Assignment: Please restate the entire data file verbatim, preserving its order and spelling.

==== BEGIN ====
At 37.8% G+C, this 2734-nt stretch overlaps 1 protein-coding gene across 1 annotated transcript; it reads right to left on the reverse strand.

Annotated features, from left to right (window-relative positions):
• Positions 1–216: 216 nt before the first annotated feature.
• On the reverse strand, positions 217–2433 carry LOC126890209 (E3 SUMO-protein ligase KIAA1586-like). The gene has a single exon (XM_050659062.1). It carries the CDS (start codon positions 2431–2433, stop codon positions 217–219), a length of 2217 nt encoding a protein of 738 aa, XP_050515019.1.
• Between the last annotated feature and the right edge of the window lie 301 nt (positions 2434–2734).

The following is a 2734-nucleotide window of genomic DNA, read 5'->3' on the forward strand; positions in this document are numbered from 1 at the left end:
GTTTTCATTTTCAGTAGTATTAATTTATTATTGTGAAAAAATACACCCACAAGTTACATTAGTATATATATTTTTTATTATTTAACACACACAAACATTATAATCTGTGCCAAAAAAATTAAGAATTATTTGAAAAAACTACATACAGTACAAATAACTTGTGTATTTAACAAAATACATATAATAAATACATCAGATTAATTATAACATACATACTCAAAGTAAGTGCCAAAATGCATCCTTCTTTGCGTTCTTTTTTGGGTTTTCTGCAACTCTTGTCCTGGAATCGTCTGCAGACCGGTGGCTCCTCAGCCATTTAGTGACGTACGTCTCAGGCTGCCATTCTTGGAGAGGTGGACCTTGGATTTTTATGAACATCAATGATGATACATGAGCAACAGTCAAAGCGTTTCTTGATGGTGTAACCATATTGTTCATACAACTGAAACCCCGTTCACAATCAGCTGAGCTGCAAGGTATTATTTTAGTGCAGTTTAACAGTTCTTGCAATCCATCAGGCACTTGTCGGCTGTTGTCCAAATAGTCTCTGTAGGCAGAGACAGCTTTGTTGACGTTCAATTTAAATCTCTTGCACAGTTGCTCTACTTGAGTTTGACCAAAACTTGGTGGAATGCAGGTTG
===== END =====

At 37.8% G+C, this 2734-nt stretch overlaps 1 protein-coding gene across 1 annotated transcript; it reads right to left on the reverse strand.

Annotated features, from left to right (window-relative positions):
• Positions 1–216: 216 nt before the first annotated feature.
• On the reverse strand, positions 217–2433 carry LOC126890209 (E3 SUMO-protein ligase KIAA1586-like). The gene has a single exon (XM_050659062.1). It carries the CDS (start codon positions 2431–2433, stop codon positions 217–219), a length of 2217 nt encoding a protein of 738 aa, XP_050515019.1.
• Between the last annotated feature and the right edge of the window lie 301 nt (positions 2434–2734).

The following is a 2734-nucleotide window of genomic DNA, read 5'->3' on the forward strand; positions in this document are numbered from 1 at the left end:
GTTTTCATTTTCAGTAGTATTAATTTATTATTGTGAAAAAATACACCCACAAGTTACATTAGTATATATATTTTTTATTATTTAACACACACAAACATTATAATCTGTGCCAAAAAAATTAAGAATTATTTGAAAAAACTACATACAGTACAAATAACTTGTGTATTTAACAAAATACATATAATAAATACATCAGATTAATTATAACATACATACTCAAAGTAAGTGCCAAAATGCATCCTTCTTTGCGTTCTTTTTTGGGTTTTCTGCAACTCTTGTCCTGGAATCGTCTGCAGACCGGTGGCTCCTCAGCCATTTAGTGACGTACGTCTCAGGCTGCCATTCTTGGAGAGGTGGACCTTGGATTTTTATGAACATCAATGATGATACATGAGCAACAGTCAAAGCGTTTCTTGATGGTGTAACCATATTGTTCATACAACTGAAACCCCGTTCACAATCAGCTGAGCTGCAAGGTATTATTTTAGTGCAGTTTAACAGTTCTTGCAATCCATCAGGCACTTGTCGGCTGTTGTCCAAATAGTCTCTGTAGGCAGAGACAGCTTTGTTGACGTTCAATTTAAATCTCTTGCACAGTTGCTCTACTTGAGTTTGACCAAAACTTGGTGGAATGCAGGTTG